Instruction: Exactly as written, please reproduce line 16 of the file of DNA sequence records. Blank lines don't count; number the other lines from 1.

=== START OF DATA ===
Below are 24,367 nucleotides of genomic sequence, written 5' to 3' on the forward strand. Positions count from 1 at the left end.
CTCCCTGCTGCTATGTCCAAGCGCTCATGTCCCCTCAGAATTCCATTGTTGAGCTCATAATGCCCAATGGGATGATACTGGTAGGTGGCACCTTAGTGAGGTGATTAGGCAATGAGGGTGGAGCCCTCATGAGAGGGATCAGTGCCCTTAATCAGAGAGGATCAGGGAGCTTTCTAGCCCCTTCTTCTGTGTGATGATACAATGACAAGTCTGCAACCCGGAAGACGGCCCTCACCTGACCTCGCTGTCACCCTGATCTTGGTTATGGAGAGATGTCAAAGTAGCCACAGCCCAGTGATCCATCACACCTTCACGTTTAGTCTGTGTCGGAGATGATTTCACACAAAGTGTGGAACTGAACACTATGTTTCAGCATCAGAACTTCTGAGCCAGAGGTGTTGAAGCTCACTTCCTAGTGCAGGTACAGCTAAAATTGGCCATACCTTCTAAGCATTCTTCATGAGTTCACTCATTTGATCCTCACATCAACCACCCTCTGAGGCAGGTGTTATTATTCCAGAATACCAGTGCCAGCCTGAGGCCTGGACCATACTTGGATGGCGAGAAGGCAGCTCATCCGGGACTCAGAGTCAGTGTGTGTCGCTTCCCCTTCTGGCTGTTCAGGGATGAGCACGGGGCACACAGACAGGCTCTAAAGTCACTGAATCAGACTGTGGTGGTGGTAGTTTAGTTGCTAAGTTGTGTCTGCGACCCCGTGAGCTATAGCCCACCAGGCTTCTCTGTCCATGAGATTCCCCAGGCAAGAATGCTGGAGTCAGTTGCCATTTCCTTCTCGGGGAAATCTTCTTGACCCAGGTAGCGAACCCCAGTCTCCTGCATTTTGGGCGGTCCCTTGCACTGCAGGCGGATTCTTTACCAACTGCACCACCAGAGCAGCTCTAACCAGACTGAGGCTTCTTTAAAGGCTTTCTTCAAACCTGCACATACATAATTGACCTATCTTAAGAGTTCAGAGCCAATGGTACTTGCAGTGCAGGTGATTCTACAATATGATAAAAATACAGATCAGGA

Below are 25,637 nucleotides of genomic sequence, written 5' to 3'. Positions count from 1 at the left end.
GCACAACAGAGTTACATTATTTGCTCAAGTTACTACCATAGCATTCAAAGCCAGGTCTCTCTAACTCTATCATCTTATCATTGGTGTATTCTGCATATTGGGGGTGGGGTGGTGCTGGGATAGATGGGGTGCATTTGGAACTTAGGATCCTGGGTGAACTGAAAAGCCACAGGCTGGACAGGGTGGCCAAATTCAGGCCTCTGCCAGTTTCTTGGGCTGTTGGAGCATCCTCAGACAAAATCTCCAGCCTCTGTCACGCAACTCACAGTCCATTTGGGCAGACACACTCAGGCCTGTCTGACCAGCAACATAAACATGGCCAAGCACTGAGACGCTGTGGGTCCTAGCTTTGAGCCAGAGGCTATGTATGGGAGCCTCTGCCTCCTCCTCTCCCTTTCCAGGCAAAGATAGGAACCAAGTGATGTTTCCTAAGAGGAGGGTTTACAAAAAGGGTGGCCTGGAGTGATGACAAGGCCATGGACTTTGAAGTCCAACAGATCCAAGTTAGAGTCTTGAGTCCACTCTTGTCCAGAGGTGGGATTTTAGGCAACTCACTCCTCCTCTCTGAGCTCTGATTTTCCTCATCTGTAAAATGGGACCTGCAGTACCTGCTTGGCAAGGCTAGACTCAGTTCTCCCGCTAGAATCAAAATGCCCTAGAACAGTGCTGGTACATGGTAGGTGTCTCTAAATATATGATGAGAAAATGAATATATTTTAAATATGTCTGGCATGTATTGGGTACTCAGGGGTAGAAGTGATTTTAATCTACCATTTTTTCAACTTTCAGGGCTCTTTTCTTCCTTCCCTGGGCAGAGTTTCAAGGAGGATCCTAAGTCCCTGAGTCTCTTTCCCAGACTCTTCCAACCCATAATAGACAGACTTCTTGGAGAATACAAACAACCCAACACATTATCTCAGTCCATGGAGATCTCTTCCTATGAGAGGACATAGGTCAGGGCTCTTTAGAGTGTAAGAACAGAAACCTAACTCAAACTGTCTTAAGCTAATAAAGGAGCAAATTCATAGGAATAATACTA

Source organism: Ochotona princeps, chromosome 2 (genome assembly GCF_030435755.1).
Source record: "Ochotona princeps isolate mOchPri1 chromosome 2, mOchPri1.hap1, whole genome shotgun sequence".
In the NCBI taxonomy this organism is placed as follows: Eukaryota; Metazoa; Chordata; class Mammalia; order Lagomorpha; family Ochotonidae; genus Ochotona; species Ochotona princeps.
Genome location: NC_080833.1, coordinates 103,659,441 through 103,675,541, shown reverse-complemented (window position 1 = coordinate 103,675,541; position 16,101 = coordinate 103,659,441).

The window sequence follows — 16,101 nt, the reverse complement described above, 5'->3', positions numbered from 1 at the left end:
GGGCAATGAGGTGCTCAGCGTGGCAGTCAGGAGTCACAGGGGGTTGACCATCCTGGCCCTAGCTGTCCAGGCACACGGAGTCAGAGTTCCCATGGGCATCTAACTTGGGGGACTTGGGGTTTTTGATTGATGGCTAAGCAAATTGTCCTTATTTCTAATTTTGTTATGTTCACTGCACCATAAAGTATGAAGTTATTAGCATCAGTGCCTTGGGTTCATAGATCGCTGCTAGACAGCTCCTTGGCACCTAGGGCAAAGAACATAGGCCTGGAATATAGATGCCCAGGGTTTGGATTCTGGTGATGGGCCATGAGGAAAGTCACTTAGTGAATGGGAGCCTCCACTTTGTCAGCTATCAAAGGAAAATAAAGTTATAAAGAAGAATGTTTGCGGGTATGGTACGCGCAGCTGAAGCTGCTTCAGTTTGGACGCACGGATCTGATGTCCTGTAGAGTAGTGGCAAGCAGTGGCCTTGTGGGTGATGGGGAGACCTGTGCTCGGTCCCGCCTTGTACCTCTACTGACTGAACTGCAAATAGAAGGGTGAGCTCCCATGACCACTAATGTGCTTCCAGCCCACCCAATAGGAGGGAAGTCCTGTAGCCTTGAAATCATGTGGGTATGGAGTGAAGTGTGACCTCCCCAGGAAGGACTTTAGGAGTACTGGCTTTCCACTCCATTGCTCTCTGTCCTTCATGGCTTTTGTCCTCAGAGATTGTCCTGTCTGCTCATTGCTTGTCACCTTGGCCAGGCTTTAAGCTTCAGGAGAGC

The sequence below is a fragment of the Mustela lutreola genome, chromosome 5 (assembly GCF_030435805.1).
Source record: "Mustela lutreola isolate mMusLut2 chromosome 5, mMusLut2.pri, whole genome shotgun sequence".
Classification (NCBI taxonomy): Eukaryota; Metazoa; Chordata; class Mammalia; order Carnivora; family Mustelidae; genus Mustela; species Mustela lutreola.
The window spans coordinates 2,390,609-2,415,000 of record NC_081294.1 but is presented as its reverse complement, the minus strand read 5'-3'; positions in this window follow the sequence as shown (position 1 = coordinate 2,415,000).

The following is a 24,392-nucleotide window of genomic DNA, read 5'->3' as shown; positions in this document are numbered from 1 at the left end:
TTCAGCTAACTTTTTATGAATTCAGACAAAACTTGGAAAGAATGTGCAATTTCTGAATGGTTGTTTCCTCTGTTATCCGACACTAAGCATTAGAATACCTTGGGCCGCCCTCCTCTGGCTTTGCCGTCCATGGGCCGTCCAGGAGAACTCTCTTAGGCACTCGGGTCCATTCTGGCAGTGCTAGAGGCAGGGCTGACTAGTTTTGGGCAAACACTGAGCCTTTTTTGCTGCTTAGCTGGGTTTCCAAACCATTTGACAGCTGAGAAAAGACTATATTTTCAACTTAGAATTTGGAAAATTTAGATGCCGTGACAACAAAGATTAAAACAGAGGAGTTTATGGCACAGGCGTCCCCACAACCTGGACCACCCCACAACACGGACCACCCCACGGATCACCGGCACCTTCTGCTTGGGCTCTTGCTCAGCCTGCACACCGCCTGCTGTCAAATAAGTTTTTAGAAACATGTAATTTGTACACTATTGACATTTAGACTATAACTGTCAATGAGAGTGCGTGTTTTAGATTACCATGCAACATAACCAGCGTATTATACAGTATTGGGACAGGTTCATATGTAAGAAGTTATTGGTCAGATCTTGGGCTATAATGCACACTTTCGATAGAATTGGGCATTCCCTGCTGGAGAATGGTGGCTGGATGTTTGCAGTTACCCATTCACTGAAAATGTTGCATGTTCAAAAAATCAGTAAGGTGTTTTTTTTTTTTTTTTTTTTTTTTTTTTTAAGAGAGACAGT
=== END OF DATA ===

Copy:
TTCAGCTAACTTTTTATGAATTCAGACAAAACTTGGAAAGAATGTGCAATTTCTGAATGGTTGTTTCCTCTGTTATCCGACACTAAGCATTAGAATACCTTGGGCCGCCCTCCTCTGGCTTTGCCGTCCATGGGCCGTCCAGGAGAACTCTCTTAGGCACTCGGGTCCATTCTGGCAGTGCTAGAGGCAGGGCTGACTAGTTTTGGGCAAACACTGAGCCTTTTTTGCTGCTTAGCTGGGTTTCCAAACCATTTGACAGCTGAGAAAAGACTATATTTTCAACTTAGAATTTGGAAAATTTAGATGCCGTGACAACAAAGATTAAAACAGAGGAGTTTATGGCACAGGCGTCCCCACAACCTGGACCACCCCACAACACGGACCACCCCACGGATCACCGGCACCTTCTGCTTGGGCTCTTGCTCAGCCTGCACACCGCCTGCTGTCAAATAAGTTTTTAGAAACATGTAATTTGTACACTATTGACATTTAGACTATAACTGTCAATGAGAGTGCGTGTTTTAGATTACCATGCAACATAACCAGCGTATTATACAGTATTGGGACAGGTTCATATGTAAGAAGTTATTGGTCAGATCTTGGGCTATAATGCACACTTTCGATAGAATTGGGCATTCCCTGCTGGAGAATGGTGGCTGGATGTTTGCAGTTACCCATTCACTGAAAATGTTGCATGTTCAAAAAATCAGTAAGGTGTTTTTTTTTTTTTTTTTTTTTTTTTTTTTAAGAGAGACAGT